Exercise is a great way to better manage Type 2 diabetes. Physical activity helps insulin get glucose into your cells! You don’t have to go out and run a marathon, but a 20-30-minute daily walk can go a long way. Remember, “success is the sum of small efforts, repeated day in and day out”.
Obesity is the number one risk factor for Type 2 diabetes. Losing weight will release the excess fat stored around the liver and in cells and help insulin work better to help normalize blood glucose levels. (Next Week Conclusion: Eating a Healthy Diet)
4.Eat a healthful diet
The standard American diet which is the meat-sweet diet is wreaking havoc on our bodies. Gradually switching to a plant based diet that is high in fiber and low in fat will aid the pancreas, liver and kidneys in performing its functions more efficiently. Eating healthful also means eating 5-6 small meals every 2-3 hours. Regularly scheduled, balanced meals will provide a constant, steady, moderate flow of glucose to the bloodstream—so the body’s insulin response can keep up with the need to process the glucose. This will also prevent overeating at any one meal.
Living with Type 2 diabetes can be a struggle and deciding to embrace and implement these lifestyle changes can be an even greater struggle. But there is one thing to remember, “You cannot change your destination overnight, but you can change your direction overnight”. Taking it one day and one meal at a time is all it takes.
Small Changes That Can Make A Big Difference
Food Swaps –
Instead of… Do More of:
Pop and Fruit Juice -Water
Coffee – Organic green and herbal teas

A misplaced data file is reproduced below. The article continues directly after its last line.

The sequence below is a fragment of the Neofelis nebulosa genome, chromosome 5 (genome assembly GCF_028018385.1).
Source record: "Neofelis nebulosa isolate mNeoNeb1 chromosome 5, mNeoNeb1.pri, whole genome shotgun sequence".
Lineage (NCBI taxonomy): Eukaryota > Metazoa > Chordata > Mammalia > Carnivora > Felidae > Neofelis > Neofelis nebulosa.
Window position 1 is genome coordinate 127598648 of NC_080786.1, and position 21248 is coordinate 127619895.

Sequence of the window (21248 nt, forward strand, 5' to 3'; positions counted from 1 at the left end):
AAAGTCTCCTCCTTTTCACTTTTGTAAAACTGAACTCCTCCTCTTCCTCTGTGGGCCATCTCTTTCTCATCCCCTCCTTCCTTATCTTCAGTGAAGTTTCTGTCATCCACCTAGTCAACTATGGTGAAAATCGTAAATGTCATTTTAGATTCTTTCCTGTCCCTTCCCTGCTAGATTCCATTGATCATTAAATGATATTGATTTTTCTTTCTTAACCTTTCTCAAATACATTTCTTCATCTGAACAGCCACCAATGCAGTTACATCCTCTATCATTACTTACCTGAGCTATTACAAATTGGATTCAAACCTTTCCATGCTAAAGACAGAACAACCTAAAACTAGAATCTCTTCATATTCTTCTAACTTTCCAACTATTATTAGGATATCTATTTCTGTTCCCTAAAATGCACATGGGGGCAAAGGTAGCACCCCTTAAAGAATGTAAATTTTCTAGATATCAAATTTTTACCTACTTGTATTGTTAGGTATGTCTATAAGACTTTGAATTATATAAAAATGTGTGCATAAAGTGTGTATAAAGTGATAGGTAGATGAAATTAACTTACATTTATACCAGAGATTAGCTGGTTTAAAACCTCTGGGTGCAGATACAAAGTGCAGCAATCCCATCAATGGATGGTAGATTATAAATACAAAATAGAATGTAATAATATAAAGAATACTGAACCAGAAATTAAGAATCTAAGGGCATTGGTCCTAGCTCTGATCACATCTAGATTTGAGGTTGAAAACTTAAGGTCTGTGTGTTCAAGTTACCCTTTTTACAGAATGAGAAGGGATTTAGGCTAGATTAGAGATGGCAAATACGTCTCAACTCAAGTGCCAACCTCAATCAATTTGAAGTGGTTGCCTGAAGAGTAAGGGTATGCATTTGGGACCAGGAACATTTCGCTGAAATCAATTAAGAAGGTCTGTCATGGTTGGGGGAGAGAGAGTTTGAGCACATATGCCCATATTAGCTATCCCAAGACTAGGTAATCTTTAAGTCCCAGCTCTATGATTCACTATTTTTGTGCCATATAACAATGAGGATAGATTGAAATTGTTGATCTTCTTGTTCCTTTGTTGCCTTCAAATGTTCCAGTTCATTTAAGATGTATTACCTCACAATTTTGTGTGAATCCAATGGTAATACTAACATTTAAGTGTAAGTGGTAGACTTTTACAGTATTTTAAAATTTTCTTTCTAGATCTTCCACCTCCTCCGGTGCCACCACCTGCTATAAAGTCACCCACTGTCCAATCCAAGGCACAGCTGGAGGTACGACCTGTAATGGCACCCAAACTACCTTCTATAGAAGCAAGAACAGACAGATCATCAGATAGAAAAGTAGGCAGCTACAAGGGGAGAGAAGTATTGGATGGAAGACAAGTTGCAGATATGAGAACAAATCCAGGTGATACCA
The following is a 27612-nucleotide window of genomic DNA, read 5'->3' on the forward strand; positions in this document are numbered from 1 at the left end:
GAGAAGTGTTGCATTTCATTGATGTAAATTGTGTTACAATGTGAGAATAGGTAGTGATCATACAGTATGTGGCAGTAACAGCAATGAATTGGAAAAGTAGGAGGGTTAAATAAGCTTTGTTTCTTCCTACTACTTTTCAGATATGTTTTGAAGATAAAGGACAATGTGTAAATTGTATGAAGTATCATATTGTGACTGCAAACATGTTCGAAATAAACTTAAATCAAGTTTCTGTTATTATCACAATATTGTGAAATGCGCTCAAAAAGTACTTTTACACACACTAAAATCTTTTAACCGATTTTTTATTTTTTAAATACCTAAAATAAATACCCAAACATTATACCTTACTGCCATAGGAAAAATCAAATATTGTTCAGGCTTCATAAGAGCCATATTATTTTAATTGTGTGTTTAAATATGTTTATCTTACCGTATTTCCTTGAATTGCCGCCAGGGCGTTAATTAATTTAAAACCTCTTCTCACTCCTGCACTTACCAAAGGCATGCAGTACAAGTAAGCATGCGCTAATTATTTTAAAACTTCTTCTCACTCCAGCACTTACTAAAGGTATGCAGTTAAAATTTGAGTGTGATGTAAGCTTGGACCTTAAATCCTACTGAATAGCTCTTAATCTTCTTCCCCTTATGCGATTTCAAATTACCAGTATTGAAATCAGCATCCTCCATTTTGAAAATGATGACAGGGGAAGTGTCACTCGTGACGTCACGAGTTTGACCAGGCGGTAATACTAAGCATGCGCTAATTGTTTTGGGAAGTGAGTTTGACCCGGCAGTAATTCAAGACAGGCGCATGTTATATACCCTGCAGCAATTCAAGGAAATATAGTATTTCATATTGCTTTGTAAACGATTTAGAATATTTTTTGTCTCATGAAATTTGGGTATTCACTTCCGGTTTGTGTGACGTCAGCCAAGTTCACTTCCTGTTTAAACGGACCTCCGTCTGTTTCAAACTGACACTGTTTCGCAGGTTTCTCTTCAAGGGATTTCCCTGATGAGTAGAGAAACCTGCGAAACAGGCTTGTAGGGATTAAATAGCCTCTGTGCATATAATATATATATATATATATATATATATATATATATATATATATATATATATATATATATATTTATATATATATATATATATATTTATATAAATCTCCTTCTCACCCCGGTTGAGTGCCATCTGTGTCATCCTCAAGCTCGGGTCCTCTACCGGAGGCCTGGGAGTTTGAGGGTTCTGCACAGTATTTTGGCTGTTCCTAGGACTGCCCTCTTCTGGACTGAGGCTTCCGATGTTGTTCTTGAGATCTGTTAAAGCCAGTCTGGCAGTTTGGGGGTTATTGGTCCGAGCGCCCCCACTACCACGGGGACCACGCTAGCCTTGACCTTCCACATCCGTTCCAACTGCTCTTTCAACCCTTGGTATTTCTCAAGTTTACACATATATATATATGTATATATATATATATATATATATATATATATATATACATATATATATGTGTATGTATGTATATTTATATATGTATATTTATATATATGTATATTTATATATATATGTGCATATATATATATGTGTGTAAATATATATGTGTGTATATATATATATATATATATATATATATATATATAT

Artificial sweeteners (Equal, Splenda) – Organic cane sugar, raw honey, agave nectar
Chips – Popcorn
White rice – Brown and wild rice
White potatoes – Sweet potatoes
Canned fruit -Fresh or frozen fruit
Fried – Grilled or baked
Cow’s milk – Almond, cashew, coconut milk
White Bread – 100% Whole Grain Bread
• Eat a variety of fruit
• Eat more fresh and frozen fruit and less canned fruit and fruit juices
• Eat more dark green veggies like broccoli, spinach and other dark leafy greens
• Eat more orange vegetables like carrots and sweet potatoes
• Eat more dry beans and peas like black beans and red beans
• Eat a variety of whole Grains like wheat, rye, barley, quinoa, and brown rice
• Drink water
• Homemade snacks that satisfy the sweet tooth
• White rice
• White bread
• Eat fried and fast foods often
• Frozen meals (high in sodium)
• Eat processed meats often (hot dogs, bacon, sausage, lunch meat)
• Packaged cakes, cookies, pies, candy
• Diet pop
Kathleen Richardson is a certified Holistic Nutritionist and certified Nutrition and Wellness Consultant. She is owner of Beauty In A Barbell Nutrition, a Holistic Health centered company dedicated to the physical, mental and spiritual empowerment of the African American community through nutrition and exercise education.